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Cellular Classification of NSCLC

Malignant non-small cell epithelial tumors of the lung are classified by the World Health Organization (WHO)/International Association for the Study of Lung Cancer (IASLC). There are three main subtypes of non-small cell lung cancer (NSCLC), including the following:

There are numerous additional subtypes of decreasing frequency.[1]

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WHO/IASLC Histologic Classification of NSCLC

  1. Squamous cell carcinoma.
    1. Papillary.
    2. Clear cell.
    3. Small cell.
    4. Basaloid.
  2. Adenocarcinoma.
    1. Acinar.
    2. Papillary.
    3. Bronchioloalveolar carcinoma.
      1. Nonmucinous.
      2. Mucinous.
      3. Mixed mucinous and nonmucinous or indeterminate cell type.
    4. Solid adenocarcinoma with mucin.
    5. Adenocarcinoma with mixed subtypes.
    6. Variants.
      1. Well-differentiated fetal adenocarcinoma.
      2. Mucinous (colloid) adenocarcinoma.
      3. Mucinous cystadenocarcinoma.
      4. Signet ring adenocarcinoma.
      5. Clear cell adenocarcinoma.
  3. Large cell carcinoma.
    1. Variants.
      1. Large cell neuroendocrine carcinoma (LCNEC).
      2. Combined LCNEC.
      3. Basaloid carcinoma.
      4. Lymphoepithelioma-like carcinoma.
      5. Clear cell carcinoma.
      6. Large cell carcinoma with rhabdoid phenotype.
  4. Adenosquamous carcinoma.
  5. Carcinomas with pleomorphic, sarcomatoid, or sarcomatous elements.
    1. Carcinomas with spindle and/or giant cells.
    2. Spindle cell carcinoma.
    3. Giant cell carcinoma.
    4. Carcinosarcoma.
    5. Pulmonary blastoma.
  6. Carcinoid tumor.
    1. Typical carcinoid.
    2. Atypical carcinoid.
  7. Carcinomas of salivary gland type.
    1. Mucoepidermoid carcinoma.
    2. Adenoid cystic carcinoma.
    3. Others.
  8. Unclassified carcinoma.

Squamous cell carcinoma

Most squamous cell carcinomas of the lung are located centrally, in the larger bronchi of the lung. Squamous cell carcinomas are linked more strongly with smoking than other forms of NSCLC. The incidence of squamous cell carcinoma of the lung has been decreasing in recent years.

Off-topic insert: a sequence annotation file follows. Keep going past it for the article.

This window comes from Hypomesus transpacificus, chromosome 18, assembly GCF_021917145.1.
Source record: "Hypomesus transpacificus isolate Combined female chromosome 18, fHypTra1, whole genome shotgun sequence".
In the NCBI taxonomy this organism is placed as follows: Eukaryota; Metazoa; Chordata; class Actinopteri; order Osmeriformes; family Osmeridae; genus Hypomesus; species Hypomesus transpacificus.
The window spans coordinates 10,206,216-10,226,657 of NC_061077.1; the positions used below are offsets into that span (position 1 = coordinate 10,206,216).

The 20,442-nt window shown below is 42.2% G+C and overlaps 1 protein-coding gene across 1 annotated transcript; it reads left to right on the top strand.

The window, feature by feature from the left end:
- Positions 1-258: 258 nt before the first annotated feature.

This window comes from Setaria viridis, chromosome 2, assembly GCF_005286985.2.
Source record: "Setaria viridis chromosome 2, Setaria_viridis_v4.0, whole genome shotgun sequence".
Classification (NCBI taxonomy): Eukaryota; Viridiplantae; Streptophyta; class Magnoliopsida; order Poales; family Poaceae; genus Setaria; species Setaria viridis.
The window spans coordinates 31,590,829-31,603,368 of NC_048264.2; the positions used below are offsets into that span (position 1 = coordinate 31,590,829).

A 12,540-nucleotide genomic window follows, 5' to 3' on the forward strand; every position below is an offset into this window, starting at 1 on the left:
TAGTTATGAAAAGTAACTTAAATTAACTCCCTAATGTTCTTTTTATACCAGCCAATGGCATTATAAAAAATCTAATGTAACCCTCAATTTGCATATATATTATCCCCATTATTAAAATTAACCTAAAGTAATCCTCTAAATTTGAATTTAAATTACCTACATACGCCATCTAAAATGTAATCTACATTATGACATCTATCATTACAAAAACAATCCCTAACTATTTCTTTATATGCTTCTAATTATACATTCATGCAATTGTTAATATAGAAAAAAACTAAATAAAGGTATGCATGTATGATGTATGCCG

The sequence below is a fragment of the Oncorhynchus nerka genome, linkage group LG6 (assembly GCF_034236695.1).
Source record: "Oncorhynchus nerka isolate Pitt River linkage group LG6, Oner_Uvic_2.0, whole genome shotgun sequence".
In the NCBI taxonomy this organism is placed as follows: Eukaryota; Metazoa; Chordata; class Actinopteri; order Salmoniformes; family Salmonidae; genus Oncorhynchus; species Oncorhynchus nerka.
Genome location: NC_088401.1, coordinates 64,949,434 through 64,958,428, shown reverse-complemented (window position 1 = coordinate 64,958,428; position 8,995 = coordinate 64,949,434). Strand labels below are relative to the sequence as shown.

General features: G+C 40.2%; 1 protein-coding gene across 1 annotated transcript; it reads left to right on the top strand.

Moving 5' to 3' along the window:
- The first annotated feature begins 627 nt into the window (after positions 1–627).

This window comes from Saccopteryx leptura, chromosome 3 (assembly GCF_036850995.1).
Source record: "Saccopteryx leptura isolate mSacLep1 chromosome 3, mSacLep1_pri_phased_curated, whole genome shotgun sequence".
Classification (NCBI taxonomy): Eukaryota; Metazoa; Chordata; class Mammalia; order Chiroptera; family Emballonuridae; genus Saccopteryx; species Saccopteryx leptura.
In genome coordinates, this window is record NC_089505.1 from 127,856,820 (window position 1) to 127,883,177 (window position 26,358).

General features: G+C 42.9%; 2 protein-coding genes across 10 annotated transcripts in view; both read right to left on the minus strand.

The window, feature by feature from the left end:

Adenocarcinoma

Adenocarcinoma is now the most common histologic subtype in many countries, and subclassification of adenocarcinoma is important. One of the biggest problems with lung adenocarcinomas is the frequent histologic heterogeneity. In fact, mixtures of adenocarcinoma histologic subtypes are more common than tumors consisting purely of a single pattern of acinar, papillary, bronchioloalveolar, and solid adenocarcinoma with mucin formation.

Criteria for the diagnosis of bronchioloalveolar carcinoma have varied widely in the past. The current WHO/IASLC definition is much more restrictive than that previously used by many pathologists because it is limited to only noninvasive tumors.

If stromal, vascular, or pleural invasion are identified in an adenocarcinoma that has an extensive bronchioloalveolar carcinoma component, the classification would be an adenocarcinoma of mixed subtype with predominant bronchioloalveolar pattern and a focal acinar, solid, or papillary pattern, depending on which pattern is seen in the invasive component. However, the future of bronchioloalveolar carcinoma as a distinct clinical entity is unclear; a multidisciplinary expert panel representing the IASLC, the American Thoracic Society, and the European Respiratory Society proposed a major revision of the classification of adenocarcinomas in 2011 that entails a reclassification of what was called bronchioloalveolar carcinoma into newly defined histologic subgroups.

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